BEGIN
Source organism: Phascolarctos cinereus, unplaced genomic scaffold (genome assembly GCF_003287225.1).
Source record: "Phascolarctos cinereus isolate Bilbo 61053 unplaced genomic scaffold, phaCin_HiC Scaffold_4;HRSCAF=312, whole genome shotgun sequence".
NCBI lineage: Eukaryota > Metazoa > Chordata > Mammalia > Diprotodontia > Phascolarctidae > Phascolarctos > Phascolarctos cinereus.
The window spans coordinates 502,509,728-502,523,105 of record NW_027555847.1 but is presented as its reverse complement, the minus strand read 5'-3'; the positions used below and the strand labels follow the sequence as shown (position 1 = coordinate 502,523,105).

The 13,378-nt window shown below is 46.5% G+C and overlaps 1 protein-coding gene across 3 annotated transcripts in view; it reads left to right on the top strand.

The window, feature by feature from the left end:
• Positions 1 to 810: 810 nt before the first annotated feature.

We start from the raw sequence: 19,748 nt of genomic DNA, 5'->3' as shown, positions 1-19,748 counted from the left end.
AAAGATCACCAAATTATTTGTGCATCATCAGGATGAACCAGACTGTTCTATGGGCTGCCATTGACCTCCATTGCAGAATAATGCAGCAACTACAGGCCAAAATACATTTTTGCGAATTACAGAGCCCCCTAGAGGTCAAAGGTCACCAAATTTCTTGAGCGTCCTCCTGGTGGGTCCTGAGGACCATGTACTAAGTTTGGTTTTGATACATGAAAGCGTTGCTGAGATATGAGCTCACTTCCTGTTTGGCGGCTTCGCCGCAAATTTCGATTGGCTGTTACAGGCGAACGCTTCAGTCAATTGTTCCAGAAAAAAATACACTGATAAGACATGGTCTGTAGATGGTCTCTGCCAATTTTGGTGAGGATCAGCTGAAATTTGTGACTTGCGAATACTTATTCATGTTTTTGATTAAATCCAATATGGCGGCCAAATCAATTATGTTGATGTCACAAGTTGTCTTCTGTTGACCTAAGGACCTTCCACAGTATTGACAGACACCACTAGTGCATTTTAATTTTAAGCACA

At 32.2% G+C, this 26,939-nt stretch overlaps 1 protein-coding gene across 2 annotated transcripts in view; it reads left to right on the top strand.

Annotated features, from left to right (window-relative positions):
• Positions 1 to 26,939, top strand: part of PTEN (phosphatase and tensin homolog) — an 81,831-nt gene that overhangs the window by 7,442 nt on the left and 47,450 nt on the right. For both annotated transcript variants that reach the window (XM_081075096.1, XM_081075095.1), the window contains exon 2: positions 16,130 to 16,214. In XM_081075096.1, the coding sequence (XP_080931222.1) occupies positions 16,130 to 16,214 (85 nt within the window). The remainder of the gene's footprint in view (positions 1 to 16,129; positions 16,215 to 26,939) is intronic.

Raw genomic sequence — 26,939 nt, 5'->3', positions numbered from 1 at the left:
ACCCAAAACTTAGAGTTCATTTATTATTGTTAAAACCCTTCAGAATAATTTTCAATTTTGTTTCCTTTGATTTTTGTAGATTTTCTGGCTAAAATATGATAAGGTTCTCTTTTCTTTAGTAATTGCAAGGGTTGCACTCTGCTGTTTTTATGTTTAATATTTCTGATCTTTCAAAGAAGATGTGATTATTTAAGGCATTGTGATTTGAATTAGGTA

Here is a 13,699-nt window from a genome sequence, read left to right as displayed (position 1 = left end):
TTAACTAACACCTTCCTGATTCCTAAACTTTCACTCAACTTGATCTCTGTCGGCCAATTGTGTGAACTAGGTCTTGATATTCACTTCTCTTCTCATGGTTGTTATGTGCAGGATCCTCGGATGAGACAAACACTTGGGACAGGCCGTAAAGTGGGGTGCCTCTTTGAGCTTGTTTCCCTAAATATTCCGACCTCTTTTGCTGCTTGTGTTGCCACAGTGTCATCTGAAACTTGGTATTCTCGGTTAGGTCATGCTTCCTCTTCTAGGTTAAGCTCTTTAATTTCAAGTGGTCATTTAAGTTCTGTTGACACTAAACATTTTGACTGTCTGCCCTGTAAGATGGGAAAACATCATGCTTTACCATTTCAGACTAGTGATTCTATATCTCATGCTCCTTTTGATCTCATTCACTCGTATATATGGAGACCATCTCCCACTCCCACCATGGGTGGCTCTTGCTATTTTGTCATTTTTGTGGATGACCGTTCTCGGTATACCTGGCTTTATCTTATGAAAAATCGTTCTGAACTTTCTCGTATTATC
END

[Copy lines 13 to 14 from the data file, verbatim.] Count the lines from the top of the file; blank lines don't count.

Raw genomic sequence — 26,939 nt, 5'->3', positions numbered from 1 at the left:
ACCCAAAACTTAGAGTTCATTTATTATTGTTAAAACCCTTCAGAATAATTTTCAATTTTGTTTCCTTTGATTTTTGTAGATTTTCTGGCTAAAATATGATAAGGTTCTCTTTTCTTTAGTAATTGCAAGGGTTGCACTCTGCTGTTTTTATGTTTAATATTTCTGATCTTTCAAAGAAGATGTGATTATTTAAGGCATTGTGATTTGAATTAGGTA